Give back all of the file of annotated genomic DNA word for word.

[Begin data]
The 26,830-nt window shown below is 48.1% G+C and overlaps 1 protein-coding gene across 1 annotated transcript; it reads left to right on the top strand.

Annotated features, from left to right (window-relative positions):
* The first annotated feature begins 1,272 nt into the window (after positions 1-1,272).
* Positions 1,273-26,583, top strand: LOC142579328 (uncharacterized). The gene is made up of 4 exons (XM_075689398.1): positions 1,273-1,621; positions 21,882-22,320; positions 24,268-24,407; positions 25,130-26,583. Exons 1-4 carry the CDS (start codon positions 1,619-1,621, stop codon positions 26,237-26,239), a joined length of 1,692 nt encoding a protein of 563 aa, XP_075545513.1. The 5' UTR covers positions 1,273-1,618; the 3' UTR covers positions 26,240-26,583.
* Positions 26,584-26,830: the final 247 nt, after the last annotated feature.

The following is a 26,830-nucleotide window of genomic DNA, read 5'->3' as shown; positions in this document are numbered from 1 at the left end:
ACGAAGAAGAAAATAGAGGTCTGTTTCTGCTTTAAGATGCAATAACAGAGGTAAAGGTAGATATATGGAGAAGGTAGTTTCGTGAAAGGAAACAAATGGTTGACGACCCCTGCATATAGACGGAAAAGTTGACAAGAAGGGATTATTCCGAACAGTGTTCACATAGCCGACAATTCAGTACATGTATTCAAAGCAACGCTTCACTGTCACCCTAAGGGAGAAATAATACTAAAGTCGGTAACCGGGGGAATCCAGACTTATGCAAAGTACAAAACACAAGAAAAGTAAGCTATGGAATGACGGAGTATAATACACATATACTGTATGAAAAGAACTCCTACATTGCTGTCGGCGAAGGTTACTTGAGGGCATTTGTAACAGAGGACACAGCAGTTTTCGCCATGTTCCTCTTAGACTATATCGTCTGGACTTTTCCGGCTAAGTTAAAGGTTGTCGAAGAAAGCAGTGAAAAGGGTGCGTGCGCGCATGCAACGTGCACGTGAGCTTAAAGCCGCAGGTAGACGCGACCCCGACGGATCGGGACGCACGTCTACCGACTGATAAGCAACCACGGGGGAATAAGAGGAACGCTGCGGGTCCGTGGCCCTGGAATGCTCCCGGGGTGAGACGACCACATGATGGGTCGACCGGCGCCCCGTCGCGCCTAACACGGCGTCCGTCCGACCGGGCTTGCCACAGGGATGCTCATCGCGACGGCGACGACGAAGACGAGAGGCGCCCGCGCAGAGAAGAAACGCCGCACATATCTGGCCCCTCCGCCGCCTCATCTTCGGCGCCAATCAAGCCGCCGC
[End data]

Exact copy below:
The 26,830-nt window shown below is 48.1% G+C and overlaps 1 protein-coding gene across 1 annotated transcript; it reads left to right on the top strand.

Annotated features, from left to right (window-relative positions):
* The first annotated feature begins 1,272 nt into the window (after positions 1-1,272).
* Positions 1,273-26,583, top strand: LOC142579328 (uncharacterized). The gene is made up of 4 exons (XM_075689398.1): positions 1,273-1,621; positions 21,882-22,320; positions 24,268-24,407; positions 25,130-26,583. Exons 1-4 carry the CDS (start codon positions 1,619-1,621, stop codon positions 26,237-26,239), a joined length of 1,692 nt encoding a protein of 563 aa, XP_075545513.1. The 5' UTR covers positions 1,273-1,618; the 3' UTR covers positions 26,240-26,583.
* Positions 26,584-26,830: the final 247 nt, after the last annotated feature.

The following is a 26,830-nucleotide window of genomic DNA, read 5'->3' as shown; positions in this document are numbered from 1 at the left end:
ACGAAGAAGAAAATAGAGGTCTGTTTCTGCTTTAAGATGCAATAACAGAGGTAAAGGTAGATATATGGAGAAGGTAGTTTCGTGAAAGGAAACAAATGGTTGACGACCCCTGCATATAGACGGAAAAGTTGACAAGAAGGGATTATTCCGAACAGTGTTCACATAGCCGACAATTCAGTACATGTATTCAAAGCAACGCTTCACTGTCACCCTAAGGGAGAAATAATACTAAAGTCGGTAACCGGGGGAATCCAGACTTATGCAAAGTACAAAACACAAGAAAAGTAAGCTATGGAATGACGGAGTATAATACACATATACTGTATGAAAAGAACTCCTACATTGCTGTCGGCGAAGGTTACTTGAGGGCATTTGTAACAGAGGACACAGCAGTTTTCGCCATGTTCCTCTTAGACTATATCGTCTGGACTTTTCCGGCTAAGTTAAAGGTTGTCGAAGAAAGCAGTGAAAAGGGTGCGTGCGCGCATGCAACGTGCACGTGAGCTTAAAGCCGCAGGTAGACGCGACCCCGACGGATCGGGACGCACGTCTACCGACTGATAAGCAACCACGGGGGAATAAGAGGAACGCTGCGGGTCCGTGGCCCTGGAATGCTCCCGGGGTGAGACGACCACATGATGGGTCGACCGGCGCCCCGTCGCGCCTAACACGGCGTCCGTCCGACCGGGCTTGCCACAGGGATGCTCATCGCGACGGCGACGACGAAGACGAGAGGCGCCCGCGCAGAGAAGAAACGCCGCACATATCTGGCCCCTCCGCCGCCTCATCTTCGGCGCCAATCAAGCCGCCGC